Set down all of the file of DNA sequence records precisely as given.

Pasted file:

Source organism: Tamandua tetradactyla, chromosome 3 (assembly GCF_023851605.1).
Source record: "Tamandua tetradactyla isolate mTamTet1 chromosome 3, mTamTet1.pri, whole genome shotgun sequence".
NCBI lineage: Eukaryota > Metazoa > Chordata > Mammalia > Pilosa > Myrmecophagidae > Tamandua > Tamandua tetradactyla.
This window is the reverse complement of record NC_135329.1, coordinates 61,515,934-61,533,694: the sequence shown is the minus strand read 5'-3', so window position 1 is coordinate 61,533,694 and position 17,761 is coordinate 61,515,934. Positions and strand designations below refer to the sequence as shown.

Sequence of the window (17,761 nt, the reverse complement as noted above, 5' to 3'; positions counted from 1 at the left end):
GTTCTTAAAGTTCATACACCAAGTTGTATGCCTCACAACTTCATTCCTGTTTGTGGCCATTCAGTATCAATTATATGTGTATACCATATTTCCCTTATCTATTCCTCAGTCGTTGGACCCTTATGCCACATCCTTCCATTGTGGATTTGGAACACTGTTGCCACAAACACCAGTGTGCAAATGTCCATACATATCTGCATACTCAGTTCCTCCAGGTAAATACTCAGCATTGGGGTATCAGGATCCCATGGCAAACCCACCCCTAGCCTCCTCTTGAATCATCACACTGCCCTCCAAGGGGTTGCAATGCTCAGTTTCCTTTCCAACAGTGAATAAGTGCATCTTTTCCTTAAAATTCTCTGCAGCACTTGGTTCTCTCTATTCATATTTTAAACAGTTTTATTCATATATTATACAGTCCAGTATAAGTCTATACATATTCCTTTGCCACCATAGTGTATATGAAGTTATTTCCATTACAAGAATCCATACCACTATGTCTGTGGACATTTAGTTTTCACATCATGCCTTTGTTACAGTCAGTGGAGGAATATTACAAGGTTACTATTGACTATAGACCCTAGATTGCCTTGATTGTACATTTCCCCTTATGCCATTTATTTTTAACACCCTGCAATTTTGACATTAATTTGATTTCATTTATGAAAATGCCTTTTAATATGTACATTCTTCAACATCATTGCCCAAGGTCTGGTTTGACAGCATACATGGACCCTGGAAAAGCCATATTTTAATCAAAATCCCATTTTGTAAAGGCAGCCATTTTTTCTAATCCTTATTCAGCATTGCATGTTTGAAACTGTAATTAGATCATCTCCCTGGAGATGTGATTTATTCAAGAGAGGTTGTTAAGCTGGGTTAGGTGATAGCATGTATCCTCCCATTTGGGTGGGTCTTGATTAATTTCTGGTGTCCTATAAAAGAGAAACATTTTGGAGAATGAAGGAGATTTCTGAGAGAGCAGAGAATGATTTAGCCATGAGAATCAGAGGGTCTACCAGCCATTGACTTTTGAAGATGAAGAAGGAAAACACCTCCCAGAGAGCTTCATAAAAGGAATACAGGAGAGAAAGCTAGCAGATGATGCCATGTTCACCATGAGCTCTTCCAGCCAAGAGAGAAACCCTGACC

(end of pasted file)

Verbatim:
Source organism: Tamandua tetradactyla, chromosome 3 (assembly GCF_023851605.1).
Source record: "Tamandua tetradactyla isolate mTamTet1 chromosome 3, mTamTet1.pri, whole genome shotgun sequence".
NCBI lineage: Eukaryota > Metazoa > Chordata > Mammalia > Pilosa > Myrmecophagidae > Tamandua > Tamandua tetradactyla.
This window is the reverse complement of record NC_135329.1, coordinates 61,515,934-61,533,694: the sequence shown is the minus strand read 5'-3', so window position 1 is coordinate 61,533,694 and position 17,761 is coordinate 61,515,934. Positions and strand designations below refer to the sequence as shown.

Sequence of the window (17,761 nt, the reverse complement as noted above, 5' to 3'; positions counted from 1 at the left end):
GTTCTTAAAGTTCATACACCAAGTTGTATGCCTCACAACTTCATTCCTGTTTGTGGCCATTCAGTATCAATTATATGTGTATACCATATTTCCCTTATCTATTCCTCAGTCGTTGGACCCTTATGCCACATCCTTCCATTGTGGATTTGGAACACTGTTGCCACAAACACCAGTGTGCAAATGTCCATACATATCTGCATACTCAGTTCCTCCAGGTAAATACTCAGCATTGGGGTATCAGGATCCCATGGCAAACCCACCCCTAGCCTCCTCTTGAATCATCACACTGCCCTCCAAGGGGTTGCAATGCTCAGTTTCCTTTCCAACAGTGAATAAGTGCATCTTTTCCTTAAAATTCTCTGCAGCACTTGGTTCTCTCTATTCATATTTTAAACAGTTTTATTCATATATTATACAGTCCAGTATAAGTCTATACATATTCCTTTGCCACCATAGTGTATATGAAGTTATTTCCATTACAAGAATCCATACCACTATGTCTGTGGACATTTAGTTTTCACATCATGCCTTTGTTACAGTCAGTGGAGGAATATTACAAGGTTACTATTGACTATAGACCCTAGATTGCCTTGATTGTACATTTCCCCTTATGCCATTTATTTTTAACACCCTGCAATTTTGACATTAATTTGATTTCATTTATGAAAATGCCTTTTAATATGTACATTCTTCAACATCATTGCCCAAGGTCTGGTTTGACAGCATACATGGACCCTGGAAAAGCCATATTTTAATCAAAATCCCATTTTGTAAAGGCAGCCATTTTTTCTAATCCTTATTCAGCATTGCATGTTTGAAACTGTAATTAGATCATCTCCCTGGAGATGTGATTTATTCAAGAGAGGTTGTTAAGCTGGGTTAGGTGATAGCATGTATCCTCCCATTTGGGTGGGTCTTGATTAATTTCTGGTGTCCTATAAAAGAGAAACATTTTGGAGAATGAAGGAGATTTCTGAGAGAGCAGAGAATGATTTAGCCATGAGAATCAGAGGGTCTACCAGCCATTGACTTTTGAAGATGAAGAAGGAAAACACCTCCCAGAGAGCTTCATAAAAGGAATACAGGAGAGAAAGCTAGCAGATGATGCCATGTTCACCATGAGCTCTTCCAGCCAAGAGAGAAACCCTGACC